The Scottish Children’s Services Coalition (SCSC), an alliance of leading providers of specialist children’s services, has warned of a mental health "emergency" and called for greatly increased investment as the impacts of the Covid-19 pandemic on the young become clearer. It notes that the mental health of children and young people is set to further worsen given the cost-of-living crisis, as more people are driven into poverty.
The SCSC has also warned of the devastating impact of cuts in public services on those with mental health issues, as outlined in the Scottish Government’s Resource Spending Review, with an estimated £3.5 billion spending shortfall by 2026/27.
The call comes as new figures published by Public Health Scotland today (7th June 2022), indicate that over the quarter covering January to March 2022, 9,672 children and young people were referred to specialist child and adolescent mental health services (CAMHS) for treatment. This includes issues such as anxiety and depression and represents a staggering 22.4% increase in numbers from the same quarter of the previous year when the equivalent figure was 7,902.
With already under-resourced and overstretched services facing overwhelming pressure due to increased demand, the SCSC has raised concerns over a potential “lost generation” of vulnerable children and young people whose mental health is being impacted by Covid-19.
Even before the pandemic, cases of poor mental health were at unprecedented levels with services in crisis, and there are a growing number of vulnerable children who cannot access adequate support. The pandemic and cost-of-living crisis have exacerbated this, with more children and young people driven into poverty, with the resulting impact on their mental health. This has led to unprecedented demand and backlogs, with services struggling to keep up.
In total, 5,016 children and young people started treatment at CAMHS during the period January to March 2022. This is an increase of 7.7% from the previous quarter (4,659) and sees an all-time high number of individuals beginning treatment. Just 73.2% were seen within the Scottish Government’s maximum waiting time for the NHS of 18 weeks from referral to treatment (to be met by at least 90% of patients).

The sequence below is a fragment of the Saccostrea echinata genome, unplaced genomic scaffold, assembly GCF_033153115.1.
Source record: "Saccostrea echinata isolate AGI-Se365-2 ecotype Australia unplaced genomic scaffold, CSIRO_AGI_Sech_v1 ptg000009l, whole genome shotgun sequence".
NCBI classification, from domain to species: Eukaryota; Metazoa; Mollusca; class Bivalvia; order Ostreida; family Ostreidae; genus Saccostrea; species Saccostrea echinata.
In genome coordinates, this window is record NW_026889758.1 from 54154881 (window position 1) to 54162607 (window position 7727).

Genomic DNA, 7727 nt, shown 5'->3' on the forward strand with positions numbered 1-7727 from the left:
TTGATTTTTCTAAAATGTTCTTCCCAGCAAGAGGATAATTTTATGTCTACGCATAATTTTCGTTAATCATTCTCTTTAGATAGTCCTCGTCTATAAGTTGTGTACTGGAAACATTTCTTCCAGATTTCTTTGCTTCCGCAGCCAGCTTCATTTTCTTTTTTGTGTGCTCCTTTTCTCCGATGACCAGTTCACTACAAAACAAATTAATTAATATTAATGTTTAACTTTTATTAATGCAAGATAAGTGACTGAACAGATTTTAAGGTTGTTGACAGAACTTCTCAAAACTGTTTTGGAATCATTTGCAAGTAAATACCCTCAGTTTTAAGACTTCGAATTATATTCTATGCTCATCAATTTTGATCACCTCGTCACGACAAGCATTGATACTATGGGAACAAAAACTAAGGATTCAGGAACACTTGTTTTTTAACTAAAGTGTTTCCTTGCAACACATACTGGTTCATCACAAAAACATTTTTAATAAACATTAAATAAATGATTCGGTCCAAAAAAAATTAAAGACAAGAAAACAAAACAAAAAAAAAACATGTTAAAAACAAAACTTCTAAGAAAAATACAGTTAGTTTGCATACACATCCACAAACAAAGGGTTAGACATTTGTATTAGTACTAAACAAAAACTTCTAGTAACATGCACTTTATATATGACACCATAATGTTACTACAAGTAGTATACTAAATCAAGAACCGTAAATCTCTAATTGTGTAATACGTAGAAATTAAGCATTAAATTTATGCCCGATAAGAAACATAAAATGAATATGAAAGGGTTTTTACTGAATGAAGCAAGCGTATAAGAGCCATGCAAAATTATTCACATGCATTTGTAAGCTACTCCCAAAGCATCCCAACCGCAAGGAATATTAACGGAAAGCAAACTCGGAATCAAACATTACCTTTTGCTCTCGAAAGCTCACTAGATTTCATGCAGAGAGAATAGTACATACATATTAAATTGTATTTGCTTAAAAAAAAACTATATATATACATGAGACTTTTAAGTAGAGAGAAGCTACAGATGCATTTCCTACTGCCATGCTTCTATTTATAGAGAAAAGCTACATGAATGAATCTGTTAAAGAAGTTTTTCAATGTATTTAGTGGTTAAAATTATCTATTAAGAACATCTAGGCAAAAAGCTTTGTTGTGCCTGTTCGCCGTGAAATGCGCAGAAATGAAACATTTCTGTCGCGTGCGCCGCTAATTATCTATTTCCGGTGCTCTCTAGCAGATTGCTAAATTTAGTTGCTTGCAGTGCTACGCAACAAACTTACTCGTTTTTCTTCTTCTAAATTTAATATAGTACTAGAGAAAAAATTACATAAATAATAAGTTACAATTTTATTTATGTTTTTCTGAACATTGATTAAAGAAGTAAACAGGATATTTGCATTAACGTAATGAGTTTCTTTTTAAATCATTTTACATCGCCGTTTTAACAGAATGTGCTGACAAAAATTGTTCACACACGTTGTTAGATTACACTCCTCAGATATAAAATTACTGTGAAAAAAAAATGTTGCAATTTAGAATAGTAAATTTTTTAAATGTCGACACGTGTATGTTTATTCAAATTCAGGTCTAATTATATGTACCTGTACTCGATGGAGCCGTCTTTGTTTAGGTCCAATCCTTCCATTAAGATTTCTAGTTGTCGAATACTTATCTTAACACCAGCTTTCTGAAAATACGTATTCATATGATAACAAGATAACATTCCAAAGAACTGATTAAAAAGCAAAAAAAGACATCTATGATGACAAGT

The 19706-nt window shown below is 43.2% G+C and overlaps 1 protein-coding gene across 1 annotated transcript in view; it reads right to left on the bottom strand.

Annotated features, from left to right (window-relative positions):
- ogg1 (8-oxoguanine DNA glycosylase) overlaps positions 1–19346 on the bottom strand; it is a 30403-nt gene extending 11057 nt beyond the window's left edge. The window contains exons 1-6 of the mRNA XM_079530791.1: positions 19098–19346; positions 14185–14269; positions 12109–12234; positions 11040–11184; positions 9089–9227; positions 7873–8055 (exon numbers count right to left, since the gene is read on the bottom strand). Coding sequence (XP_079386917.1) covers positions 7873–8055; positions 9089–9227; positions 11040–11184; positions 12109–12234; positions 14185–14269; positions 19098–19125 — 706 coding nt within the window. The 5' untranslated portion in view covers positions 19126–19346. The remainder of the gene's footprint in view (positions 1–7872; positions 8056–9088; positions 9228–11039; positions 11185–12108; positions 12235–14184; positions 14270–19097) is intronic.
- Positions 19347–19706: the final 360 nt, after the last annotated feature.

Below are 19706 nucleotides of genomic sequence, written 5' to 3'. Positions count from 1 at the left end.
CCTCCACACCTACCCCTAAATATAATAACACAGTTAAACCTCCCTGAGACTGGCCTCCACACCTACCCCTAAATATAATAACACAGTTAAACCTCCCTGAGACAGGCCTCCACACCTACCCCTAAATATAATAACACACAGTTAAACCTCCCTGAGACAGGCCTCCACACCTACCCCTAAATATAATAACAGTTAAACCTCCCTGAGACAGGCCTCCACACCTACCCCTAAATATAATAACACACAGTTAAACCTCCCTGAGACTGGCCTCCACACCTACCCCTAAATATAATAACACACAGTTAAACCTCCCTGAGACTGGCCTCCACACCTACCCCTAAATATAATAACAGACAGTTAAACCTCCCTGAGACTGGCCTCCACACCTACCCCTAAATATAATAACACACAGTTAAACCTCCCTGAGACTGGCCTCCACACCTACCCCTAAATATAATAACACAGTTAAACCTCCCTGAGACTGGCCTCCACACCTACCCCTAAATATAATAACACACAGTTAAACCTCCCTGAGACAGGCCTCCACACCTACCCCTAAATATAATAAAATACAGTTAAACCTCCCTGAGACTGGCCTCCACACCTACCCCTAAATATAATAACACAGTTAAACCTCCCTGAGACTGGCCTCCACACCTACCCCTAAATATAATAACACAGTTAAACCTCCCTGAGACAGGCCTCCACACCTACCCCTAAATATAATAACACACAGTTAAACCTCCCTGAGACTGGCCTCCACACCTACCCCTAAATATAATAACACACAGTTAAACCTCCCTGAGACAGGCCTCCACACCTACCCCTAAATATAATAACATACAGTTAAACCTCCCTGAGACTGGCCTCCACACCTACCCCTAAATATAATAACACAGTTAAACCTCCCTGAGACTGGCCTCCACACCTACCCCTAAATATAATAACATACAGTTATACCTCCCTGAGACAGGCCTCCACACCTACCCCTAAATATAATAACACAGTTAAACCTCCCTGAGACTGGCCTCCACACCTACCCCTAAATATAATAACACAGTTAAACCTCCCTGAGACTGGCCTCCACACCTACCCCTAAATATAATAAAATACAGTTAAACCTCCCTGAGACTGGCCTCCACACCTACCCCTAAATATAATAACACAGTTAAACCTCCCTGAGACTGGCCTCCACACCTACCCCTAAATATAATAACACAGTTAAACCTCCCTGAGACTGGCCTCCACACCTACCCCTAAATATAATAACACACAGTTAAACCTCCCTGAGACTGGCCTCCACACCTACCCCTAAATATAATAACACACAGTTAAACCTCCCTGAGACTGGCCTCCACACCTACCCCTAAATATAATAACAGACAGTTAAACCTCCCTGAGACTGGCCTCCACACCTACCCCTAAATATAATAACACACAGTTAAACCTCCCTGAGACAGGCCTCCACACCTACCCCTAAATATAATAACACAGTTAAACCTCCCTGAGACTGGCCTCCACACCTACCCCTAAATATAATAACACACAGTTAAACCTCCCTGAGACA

At the end of March 2022, a staggering total of 1,322 children and young people had been waiting for over a year for treatment.
In addition to increased investment in specialist CAMHS, the SCSC has called for greater workforce planning and a renewed focus of resources on expanded prevention and early intervention services, reducing the need for referral to costly specialist mental health services. It has also called for greater partnership working between the public, private and voluntary sectors as well as greater awareness of the services on offer, especially those at a community level.
A spokesperson for the SCSC commented:
“We have been warning for some time that we are facing a mental health emergency, with a potential lost generation of vulnerable children and young people whose mental health is being impacted even further by the Covid-19 pandemic and the cost-of-living crisis.
“Adding to this are cuts in public services, which will impact especially on local government and the third sector, responsible for many of the preventative and early intervention services supporting those with mental health problems.
“Faced with such a perfect storm of factors, there must be a radical transformation of our mental health services, investing in specialist services and with a renewed focus on preventing such problems arising in the first place through early intervention.
“This is a crisis we can overcome, but as the country comes to terms with the biggest hit to its mental health in generations, it will require a similar energy and commitment to that demonstrated for Covid-19 if we are to achieve this and prevent many young people giving up on their futures.”